Microlearning: The Emerging Instructional Design Strategy in Elearning

Microlearning_eLearning

“As an Instructional Designer, I Feel Learner Engagement Is a Big Deal And One Cannot Afford to Ignore It…”

Microlearning is an emerging instructional design strategy and has been a buzzword both in eLearning Industry and Learning & Development landscape. In this blog, we will dive deep into microlearning to find its characteristics.

Today’s millennial workforce is overwhelmed, distracted, stressed out and disengaged more than ever. And this younger generation wants to have a complete control over what they learn, how they learn and when they learn, provided the learning is completely relevant. Given their low attention spans and heavy distractions, long and boring content (aka information dump) makes no more sense in the present context. So it’s time to design eLearning with a more holistic learner-centered approach, and that’s what we call “Microlearning” (micro-learning or micro learning). It is an ideal eLearning solution for corporate learning environment that supports blended learning / mobile learning strategy / formal training.

What is Microlearning?

Microlearning is a learning strategy that involves bite-sized learning nuggets (small and focused segments) designed to meet a specific learning outcome. To put it simply, the learning content is chunked to reduce learner’s cognitive overload making it easy for learners to absorb and recall. And this results in better learning retention. On top of that, it is easily accessible via mobile devices providing just-in-time performance support.

Microlearning could be anything that provides a brief learning experience. For instance, it could be a mini eLearning module with a smaller chunk of learning content or a video tutorial or even a quiz or an infographic.

How Does an Effective Microlearning Course Look Like?

An effective microlearning course:

  • Provides deeper learning on a specific concept or a performance objective
  • Is bite-sized, effectively chunked and easily digestible
  • Designed for exact moment-of-need – Right information at right time
  • Ideal for extended performance support providing a better mobile learning experience
  • Focused on a single performance objective, concept or idea
  • Is usually 4 to 5 minutes in length, or shorter

Conclusion:

Well, microlearning is going to be one of the hottest eLearning trends in 2017. Most of the organizations have already started implementing microlearning as part of their corporate learning culture.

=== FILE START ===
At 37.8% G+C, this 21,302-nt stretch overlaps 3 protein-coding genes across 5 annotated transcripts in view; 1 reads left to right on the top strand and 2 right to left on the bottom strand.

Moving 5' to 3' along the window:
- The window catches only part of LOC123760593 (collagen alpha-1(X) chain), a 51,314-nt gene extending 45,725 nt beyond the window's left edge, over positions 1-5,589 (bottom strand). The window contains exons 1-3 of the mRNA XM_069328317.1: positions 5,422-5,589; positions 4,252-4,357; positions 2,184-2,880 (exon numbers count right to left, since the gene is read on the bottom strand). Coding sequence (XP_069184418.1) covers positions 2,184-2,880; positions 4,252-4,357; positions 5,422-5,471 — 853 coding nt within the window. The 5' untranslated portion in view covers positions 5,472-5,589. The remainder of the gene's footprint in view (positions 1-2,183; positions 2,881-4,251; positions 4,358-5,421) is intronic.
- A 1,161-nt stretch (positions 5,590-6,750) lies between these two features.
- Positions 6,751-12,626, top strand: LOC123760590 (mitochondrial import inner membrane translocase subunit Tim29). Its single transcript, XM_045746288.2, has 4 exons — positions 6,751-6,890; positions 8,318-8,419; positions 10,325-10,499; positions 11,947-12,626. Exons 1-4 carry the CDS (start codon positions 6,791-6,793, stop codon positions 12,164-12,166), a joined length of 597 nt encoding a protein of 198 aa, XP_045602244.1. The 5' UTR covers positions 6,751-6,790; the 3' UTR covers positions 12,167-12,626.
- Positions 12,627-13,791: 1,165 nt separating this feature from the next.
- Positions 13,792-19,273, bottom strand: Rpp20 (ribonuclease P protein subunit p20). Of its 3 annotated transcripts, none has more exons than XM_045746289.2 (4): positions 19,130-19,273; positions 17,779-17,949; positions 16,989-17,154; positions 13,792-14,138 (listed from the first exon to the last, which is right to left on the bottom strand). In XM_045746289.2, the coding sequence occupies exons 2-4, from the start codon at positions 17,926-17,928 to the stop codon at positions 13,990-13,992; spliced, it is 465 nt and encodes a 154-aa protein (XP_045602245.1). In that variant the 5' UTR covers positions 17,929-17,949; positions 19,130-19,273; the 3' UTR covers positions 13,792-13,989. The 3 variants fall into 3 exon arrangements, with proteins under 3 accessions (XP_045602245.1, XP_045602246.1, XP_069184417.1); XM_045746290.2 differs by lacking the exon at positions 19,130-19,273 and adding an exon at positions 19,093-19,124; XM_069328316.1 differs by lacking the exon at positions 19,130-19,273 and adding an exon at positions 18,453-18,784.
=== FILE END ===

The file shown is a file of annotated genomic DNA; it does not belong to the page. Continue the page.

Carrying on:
Are your training strategies not meeting the current learning requirements? Are you unable to keep your modern learners engaged? Then it’s time you switch to microlearning for a more targeted learning and performance support. After all, training programs need not be boring and tedious. We, at Swift, help you devise better microlearning strategies that fit your learning culture whilst driving your learning and development programs with the better completion rates. This means a better eLearning return on investment (ROI) with better business results.

3 replies
  1. Nick Hobar
    Nick Hobar says:

    I like the micro learning strategy. However, how does an adult learner gain deeper understanding and better retention in 4-5 minutes? Any research studies available on those assertions in this blog?

    Reply
    • Santosh Borse
      Santosh Borse says:

      Microlearning is not a replacement for eLearning or blended learning, but it is a supplement to reinforce it. When I say deeper understanding, I mean the focused learning which yields desired learning outcome and microlearning is designed based on targeted performance objective. Given the distractions and shorter attention spans of this present generation, it helps them focus a particular learning objective that results in good retention.

      Reply
  2. Curtis Pembrook
    Curtis Pembrook says:

    Well established research in multimedia learning cleRly demonstrate the importance of small chunks & managing cognitive load (Richard Mayer, Alessi & Trollip, Ruth Clark)– this is not new. I agree with Nick– you can’t expect higher-order transfer of knowledge in this context; ML seems best suited to “information”– and only to support recall of facts, procedures and concepts. Also, how would a performer/learner retrieve appropriate ML when needed just-in-time, bust in a course and find the micro-lesson?

    Reply

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